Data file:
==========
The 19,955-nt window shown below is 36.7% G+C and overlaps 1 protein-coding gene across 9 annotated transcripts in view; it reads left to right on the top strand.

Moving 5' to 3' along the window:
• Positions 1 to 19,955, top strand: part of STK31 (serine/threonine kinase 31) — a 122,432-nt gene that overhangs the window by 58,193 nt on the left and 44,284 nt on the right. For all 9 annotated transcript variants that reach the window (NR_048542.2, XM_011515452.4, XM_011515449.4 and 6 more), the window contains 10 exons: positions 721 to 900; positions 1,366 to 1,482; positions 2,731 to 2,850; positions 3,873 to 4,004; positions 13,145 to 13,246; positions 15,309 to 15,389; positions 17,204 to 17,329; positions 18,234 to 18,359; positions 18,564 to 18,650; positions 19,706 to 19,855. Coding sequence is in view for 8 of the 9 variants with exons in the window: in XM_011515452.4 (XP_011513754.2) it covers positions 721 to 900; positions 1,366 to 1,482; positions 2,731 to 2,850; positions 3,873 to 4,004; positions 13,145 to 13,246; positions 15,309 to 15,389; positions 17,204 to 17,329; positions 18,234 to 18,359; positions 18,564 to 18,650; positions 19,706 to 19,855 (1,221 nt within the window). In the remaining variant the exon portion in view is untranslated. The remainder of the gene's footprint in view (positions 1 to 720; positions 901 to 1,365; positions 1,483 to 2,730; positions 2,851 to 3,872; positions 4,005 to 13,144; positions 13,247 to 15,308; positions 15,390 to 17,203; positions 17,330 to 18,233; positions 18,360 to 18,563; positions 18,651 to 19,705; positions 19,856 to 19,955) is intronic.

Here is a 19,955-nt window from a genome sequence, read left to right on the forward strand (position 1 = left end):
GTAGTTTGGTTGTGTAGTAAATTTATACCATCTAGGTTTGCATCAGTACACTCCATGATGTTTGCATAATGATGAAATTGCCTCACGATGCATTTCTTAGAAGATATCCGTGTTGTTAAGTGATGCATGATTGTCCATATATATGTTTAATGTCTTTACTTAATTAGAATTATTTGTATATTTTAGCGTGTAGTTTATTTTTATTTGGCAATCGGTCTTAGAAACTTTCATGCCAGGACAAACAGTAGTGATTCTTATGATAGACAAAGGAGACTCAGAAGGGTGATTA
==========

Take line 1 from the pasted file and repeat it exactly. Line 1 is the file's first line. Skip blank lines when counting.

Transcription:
The 19,955-nt window shown below is 36.7% G+C and overlaps 1 protein-coding gene across 9 annotated transcripts in view; it reads left to right on the top strand.